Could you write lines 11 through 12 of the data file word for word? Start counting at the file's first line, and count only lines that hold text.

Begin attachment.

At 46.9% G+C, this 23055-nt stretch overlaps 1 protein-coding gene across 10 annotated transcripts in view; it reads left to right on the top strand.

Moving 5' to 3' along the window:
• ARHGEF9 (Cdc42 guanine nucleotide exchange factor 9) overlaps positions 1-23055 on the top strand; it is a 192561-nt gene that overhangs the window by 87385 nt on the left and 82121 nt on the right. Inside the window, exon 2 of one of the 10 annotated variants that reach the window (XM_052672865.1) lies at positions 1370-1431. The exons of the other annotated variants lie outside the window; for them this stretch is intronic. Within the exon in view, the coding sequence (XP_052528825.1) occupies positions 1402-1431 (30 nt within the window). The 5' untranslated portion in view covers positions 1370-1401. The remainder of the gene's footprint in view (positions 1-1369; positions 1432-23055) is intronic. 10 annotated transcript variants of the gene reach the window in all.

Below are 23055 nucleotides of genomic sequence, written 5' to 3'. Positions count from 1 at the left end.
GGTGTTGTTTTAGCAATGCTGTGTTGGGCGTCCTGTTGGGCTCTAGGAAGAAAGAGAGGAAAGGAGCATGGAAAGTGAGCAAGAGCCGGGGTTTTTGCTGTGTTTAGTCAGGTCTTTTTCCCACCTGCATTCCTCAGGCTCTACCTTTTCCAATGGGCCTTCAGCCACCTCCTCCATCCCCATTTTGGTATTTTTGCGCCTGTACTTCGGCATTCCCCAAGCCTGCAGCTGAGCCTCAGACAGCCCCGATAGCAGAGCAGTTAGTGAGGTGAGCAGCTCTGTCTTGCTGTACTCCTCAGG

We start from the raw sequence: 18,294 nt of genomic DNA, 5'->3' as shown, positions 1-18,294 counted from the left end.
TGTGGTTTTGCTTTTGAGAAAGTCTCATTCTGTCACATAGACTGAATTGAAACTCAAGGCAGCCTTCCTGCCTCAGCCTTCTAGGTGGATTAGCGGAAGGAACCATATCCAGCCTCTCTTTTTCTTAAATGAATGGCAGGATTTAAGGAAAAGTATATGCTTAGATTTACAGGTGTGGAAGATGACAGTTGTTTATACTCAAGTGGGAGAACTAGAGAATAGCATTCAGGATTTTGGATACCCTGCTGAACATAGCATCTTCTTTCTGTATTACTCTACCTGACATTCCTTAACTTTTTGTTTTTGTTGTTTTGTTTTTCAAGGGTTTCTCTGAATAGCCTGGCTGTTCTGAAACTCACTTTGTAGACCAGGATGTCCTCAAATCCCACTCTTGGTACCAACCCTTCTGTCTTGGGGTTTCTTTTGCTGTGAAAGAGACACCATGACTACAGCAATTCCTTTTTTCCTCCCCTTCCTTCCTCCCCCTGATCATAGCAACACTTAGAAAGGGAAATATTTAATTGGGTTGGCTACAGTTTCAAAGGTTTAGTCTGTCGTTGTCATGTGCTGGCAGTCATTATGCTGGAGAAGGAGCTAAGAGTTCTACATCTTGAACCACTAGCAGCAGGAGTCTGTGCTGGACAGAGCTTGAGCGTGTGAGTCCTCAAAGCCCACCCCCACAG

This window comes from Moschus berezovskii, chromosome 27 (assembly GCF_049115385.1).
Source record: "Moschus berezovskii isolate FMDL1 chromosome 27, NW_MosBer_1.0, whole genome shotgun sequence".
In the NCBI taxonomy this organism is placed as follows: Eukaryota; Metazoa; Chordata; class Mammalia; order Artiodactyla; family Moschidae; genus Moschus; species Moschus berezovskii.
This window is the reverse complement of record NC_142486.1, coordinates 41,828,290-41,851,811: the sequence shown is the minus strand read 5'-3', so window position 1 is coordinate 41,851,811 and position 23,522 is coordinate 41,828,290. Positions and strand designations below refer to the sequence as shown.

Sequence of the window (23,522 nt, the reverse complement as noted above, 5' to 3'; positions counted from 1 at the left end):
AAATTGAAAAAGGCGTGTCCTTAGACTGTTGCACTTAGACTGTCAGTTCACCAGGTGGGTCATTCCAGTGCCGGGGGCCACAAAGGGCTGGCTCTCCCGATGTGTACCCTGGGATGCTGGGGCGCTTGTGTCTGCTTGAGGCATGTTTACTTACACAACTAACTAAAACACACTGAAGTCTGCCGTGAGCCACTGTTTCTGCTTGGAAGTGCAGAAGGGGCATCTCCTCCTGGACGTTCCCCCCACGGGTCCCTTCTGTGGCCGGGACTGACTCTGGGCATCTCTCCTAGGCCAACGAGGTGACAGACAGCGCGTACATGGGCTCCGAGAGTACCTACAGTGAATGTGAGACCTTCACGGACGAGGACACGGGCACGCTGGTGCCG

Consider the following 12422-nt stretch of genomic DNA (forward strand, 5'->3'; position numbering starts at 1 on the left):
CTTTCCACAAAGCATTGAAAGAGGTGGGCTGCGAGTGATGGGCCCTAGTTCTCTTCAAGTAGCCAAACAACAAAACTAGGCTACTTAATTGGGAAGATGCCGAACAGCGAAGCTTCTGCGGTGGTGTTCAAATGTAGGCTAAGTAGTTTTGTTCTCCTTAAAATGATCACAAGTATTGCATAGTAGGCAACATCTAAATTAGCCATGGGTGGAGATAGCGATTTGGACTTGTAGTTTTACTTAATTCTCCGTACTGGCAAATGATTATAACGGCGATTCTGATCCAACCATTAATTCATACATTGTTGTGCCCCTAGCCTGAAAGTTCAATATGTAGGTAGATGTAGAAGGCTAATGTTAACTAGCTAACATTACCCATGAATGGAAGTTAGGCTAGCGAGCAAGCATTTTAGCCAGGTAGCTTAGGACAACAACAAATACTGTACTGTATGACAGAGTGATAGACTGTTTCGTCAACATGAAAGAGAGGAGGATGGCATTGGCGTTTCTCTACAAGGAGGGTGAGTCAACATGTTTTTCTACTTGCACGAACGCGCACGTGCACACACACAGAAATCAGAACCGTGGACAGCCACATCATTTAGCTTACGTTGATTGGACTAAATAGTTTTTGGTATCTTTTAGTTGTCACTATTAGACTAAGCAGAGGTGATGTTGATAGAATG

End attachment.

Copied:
This window is the reverse complement of record NC_142486.1, coordinates 41,828,290-41,851,811: the sequence shown is the minus strand read 5'-3', so window position 1 is coordinate 41,851,811 and position 23,522 is coordinate 41,828,290. Positions and strand designations below refer to the sequence as shown.

Sequence of the window (23,522 nt, the reverse complement as noted above, 5' to 3'; positions counted from 1 at the left end):